A card file indexing applications for headstones for 1870 to 1903 has been compiled and includes the serviceman’s name, military organization, date and place of death, name and location of the cemetery, and date of the application. These cards are arranged alphabetically by the surname of the soldier and include Confederate and post–Civil War veterans’ applications. This card file index is available as Card Records of Headstones Provided for Deceased Union Civil War Veterans, ca. 1879–ca. 1903.34

The names of 228,639 Union soldiers who were buried in more than 300 national cemeteries during the Civil War are published in Roll of Honor: Names of Soldiers Who Died in Defense of the American Union, Interred in the National Cemeteries, Numbers I–XIX.35 Originally published by the Quartermaster General’s Office in 1868, the entries are arranged by name of cemetery and thereunder alphabetically by name of soldier. The date of death is shown. An alphabetical list of soldiers and a comprehensive, state-by-state index to burial sites is Martha and William Remy’s Index to the Roll of Honor.36 Lists from the national Roll of Honor often appear on state agency or county organization websites. The archives or historical libraries of many states have published their own roll of honor for the Civil War and other conflicts or significant battles fought within the borders of the state. These regional rolls of honor record service personnel whose burial was within state lines, regardless of where the enlistment occurred.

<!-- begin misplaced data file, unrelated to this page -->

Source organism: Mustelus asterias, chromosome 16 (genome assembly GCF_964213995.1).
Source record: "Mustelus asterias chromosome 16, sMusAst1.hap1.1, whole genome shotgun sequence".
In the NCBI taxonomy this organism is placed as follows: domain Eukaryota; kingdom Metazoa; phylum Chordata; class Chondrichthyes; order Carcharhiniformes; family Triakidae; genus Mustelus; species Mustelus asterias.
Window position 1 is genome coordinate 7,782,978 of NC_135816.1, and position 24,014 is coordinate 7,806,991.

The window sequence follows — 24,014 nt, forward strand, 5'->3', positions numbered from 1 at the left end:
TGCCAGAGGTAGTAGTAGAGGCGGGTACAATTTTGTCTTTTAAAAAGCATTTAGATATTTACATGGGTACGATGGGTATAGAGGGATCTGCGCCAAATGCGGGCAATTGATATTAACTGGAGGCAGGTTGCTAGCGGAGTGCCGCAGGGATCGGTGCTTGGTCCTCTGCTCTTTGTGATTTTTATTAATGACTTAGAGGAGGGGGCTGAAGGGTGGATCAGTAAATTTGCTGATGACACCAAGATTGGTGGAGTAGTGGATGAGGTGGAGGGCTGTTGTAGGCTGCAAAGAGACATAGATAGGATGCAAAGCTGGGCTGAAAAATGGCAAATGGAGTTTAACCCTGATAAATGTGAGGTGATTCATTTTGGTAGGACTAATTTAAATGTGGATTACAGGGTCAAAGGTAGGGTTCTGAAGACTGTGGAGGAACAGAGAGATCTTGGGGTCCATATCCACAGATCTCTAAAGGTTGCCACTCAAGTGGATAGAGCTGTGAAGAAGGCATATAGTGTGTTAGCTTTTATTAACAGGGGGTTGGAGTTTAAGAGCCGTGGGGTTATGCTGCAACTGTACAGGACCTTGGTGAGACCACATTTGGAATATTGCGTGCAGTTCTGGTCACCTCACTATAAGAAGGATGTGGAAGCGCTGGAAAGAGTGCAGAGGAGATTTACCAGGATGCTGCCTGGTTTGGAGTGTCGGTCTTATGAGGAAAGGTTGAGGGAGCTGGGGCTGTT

Do not overlook the online and published records maintained by lineage societies and service organizations. Notable are the Sons of the American Revolution Patriot Index CD, Edition III which includes tombstone photographs for over 800 people and 732,000 records; and the “Necrology of the Grand Army of the Republic” index at the Kansas State Historical Society website http://www.kshs.org/genealogists/military/gar/garnecrologies.37 The latter identifies more than 13,000 individuals for whom a notice of death was published in the encampment proceedings of the GAR, Department of Kansas. For more information about the resources of military-related organizations, see [Hereditary and Lineage Organizations], and [Family Associations].

There are card file records of World War I–era soldiers who died overseas between 1917 and 1922. These files consist mainly of grave registrations, records of American names in European chapels, and records of American soldiers who were buried in Russia. They are arranged alphabetically by surname of the soldier or name of the cemetery. The collection of grave registrations includes the name of the soldier, military organization, date of death, a statement that he was killed in action, name and address of the nearest relative or guardian, and name of the chapel. The record of American names in European chapels includes the name of the soldier, military organization, date of death, statement that the soldier was killed in action, name and address of the nearest relative or guardian, and name of the chapel. These records are all on file in Record Group 92, Records of the Quartermaster General, in the National Archives.